What exactly do we reap financially. Paul says God is able to provide you with every blessing in abundance, so that by always having enough of everything, you may share
abundantly in every good work....You will be enriched in every way for your great generosity, which will produce thanksgiving to God....Jesus himself made the same point. When you give alms do not let your right hand know what your left hand is doing, and your father who sees in secret will reward you. (Matt. 6:3,4) This is all quite purposely vague it seems to me. This is no computer-generated letter promising the miracle you desire. We do not place God under some obligation by our giving. Nor does God promise wealth or a trouble-free existence. This is the dance of grace. God sees our good works, our love, our giving, and God graciously and naturally gives back, just like we do for each other. The only difference is that the God to whom we give is the creator and provider of the universe, the Lord of sowing and reaping. "He is able to do this because he is almighty God. He desires to do it because he is a faithful Father." The clearest lesson we learn from all this is that giving is never a loss. It should not be placed in the debit column. John Calvin put it this way. "Whenever fleshly reason calls us back from doing good through fear of loss, we should immediately oppose it with this shield: But the Lord declares that we are sowing."
The money we give is not lost, it's sown. It brings glory and thanksgiving to God. And God is a shrewd steward of his resources. He does not want his money wasted, but is looking for a return. And when God has a cheerful giver who loves him and offers from his or her resources with a glad and generous heart, God blesses that person. Now, again, this is no iron-clad guarantee that we will grow wealthy through giving, or that we will never face hard times when we give. It's a general description of the way the Kingdom works, but an important one, one we can rely on. My parents were tithers as long as I lived in their home. I vividly remember how every week Dad's pay envelope was brought home in cash, with lots of ones and fives, so that on the dining room table Mom could put everything in the proper envelope. And the first one was the tithe. I know that many times this was a sacrifice. They never got rich, not even close. But I can tell you that they always had what they needed, sometimes provided in extraordinary ways, and God blessed them in countless other ways as well. And I'll tell you something else. There was something special about that first envelope and what they could do with it. As people in what I would call genteel poverty, they glowed with satisfaction at what they could give. There was a certain wholesome pride and Christian dignity in that special first envelope. Their giving did not make them poorer in any way, it made them richer of soul. And they believed on the basis of God's promises that God would supply their needs. And he did.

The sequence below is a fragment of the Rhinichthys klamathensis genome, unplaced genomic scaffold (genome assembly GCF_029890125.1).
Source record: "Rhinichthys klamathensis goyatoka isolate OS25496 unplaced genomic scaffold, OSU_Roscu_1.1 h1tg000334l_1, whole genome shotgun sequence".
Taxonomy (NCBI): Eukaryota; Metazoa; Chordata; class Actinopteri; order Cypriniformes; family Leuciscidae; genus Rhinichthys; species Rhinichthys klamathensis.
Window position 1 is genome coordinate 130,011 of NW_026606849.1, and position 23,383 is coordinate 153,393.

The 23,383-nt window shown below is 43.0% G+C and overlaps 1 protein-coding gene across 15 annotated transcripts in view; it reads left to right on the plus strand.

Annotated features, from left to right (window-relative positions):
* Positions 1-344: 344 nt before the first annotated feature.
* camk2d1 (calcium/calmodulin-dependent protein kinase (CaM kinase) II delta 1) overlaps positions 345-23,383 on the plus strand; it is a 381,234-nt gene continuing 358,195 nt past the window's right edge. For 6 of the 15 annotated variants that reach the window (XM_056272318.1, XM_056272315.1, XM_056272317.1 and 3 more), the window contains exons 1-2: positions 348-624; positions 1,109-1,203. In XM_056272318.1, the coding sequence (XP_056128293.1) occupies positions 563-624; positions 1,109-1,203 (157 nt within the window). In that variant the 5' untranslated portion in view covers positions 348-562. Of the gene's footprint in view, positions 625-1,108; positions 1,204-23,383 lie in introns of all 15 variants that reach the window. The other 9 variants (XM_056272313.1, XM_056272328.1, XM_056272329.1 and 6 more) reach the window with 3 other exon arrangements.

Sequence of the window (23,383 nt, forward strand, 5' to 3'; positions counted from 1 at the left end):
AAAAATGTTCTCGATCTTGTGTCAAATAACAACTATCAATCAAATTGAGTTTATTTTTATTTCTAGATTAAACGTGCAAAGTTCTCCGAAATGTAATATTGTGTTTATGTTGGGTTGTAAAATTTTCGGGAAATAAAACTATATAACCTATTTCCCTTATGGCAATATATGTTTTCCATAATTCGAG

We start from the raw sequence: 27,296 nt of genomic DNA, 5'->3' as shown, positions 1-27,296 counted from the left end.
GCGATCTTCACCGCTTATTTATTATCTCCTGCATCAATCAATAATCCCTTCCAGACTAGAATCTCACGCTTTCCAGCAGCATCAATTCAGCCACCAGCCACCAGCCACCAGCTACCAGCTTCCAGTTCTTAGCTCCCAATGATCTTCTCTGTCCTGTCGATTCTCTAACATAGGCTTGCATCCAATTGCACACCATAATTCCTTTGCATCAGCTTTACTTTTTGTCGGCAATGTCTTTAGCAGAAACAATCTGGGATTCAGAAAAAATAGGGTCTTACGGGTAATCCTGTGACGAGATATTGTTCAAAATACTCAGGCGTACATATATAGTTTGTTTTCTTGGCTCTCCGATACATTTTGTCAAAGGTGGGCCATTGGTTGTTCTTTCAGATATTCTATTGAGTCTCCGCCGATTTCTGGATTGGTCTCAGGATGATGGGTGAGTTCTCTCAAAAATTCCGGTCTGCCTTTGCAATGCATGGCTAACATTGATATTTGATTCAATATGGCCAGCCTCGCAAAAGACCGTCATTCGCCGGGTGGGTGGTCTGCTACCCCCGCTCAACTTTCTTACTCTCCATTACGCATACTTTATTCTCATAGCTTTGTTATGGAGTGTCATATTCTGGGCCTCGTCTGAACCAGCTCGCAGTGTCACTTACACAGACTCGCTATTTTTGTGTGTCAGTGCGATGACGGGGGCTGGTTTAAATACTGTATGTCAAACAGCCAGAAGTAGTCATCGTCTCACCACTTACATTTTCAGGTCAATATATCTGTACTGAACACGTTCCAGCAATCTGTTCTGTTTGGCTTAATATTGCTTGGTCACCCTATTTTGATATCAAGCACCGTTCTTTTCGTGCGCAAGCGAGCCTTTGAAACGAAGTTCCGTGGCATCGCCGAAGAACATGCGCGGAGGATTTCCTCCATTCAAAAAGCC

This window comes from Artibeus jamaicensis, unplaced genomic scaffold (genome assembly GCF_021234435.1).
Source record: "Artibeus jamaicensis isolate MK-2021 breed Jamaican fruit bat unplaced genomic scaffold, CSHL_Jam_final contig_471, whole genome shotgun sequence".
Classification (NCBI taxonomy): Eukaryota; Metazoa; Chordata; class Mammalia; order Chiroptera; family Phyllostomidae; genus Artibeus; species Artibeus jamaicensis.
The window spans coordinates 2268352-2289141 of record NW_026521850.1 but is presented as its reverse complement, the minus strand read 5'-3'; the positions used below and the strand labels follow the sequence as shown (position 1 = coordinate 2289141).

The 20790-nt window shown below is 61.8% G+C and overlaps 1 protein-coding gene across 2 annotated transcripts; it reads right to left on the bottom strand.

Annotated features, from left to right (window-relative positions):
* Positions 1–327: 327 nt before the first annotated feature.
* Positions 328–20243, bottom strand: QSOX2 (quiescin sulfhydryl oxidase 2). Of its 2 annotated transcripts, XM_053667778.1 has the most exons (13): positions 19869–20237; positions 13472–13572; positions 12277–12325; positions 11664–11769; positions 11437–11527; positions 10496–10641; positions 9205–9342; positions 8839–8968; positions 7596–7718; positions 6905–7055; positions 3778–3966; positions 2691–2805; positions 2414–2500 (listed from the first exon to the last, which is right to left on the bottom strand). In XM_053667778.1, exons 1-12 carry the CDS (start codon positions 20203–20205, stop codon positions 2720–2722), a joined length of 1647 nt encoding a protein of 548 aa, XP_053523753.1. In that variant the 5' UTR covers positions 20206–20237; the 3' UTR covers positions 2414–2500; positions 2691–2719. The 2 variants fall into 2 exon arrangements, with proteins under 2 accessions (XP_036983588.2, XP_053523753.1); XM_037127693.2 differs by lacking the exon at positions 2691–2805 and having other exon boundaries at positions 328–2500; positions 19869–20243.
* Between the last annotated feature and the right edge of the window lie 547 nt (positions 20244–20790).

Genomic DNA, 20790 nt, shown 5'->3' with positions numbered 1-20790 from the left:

The point is this, don't be afraid of losing when you give, rather be sure that in your giving, whatever it may be, you will reap what you sow. Most important, says Paul, God loves a cheerful giver. In that, I suppose God is not much different from us. Have you ever had something given to you grudgingly? I remember a time I was in need and went to someone for help. I'll tell you, there was a lot of hemming and hawing, and wondering about the payback schedule and whether he really had enough to spare. I finally said, "Thanks, but I don't really think I need it any more", and walked out the door. I knew two things immediately: he didn't really want to do it, and even if he ended up giving what I needed, I would end up being constantly reminded of the gift forever and ever, world without end, Amen. It would be a form of control rather than an act of generosity.
But a cheerful giver, someone who gives gladly, freely, happily. What a pleasure. What a delight. What a contagious virtue that is. The Greek word here is the word from which we get the word hilarious. Hilarious givers. Not long ago there was an offering in church to which I wanted to give, but I had not remembered to plan for it. I reached for my wallet and discovered, to my chagrin, that there was only one bill, a $50. That was not exactly my plan. After a few seconds of exquisite indecision, I just grabbed it and put it in. And to my amazement, I found I had a smile on my face. The sheer spontaneity, the holy foolishness of it made me glad. Giving ought to be fun, and when it's not, there's something wrong with our hearts. We sense the excitement of being meaningfully involved in God's work. When it comes to giving, you just can't lose. God loves it, you benefit, the receiver is blessed, God is thanked, and the seed of an abundant future is planted. It's an offer you can't refuse.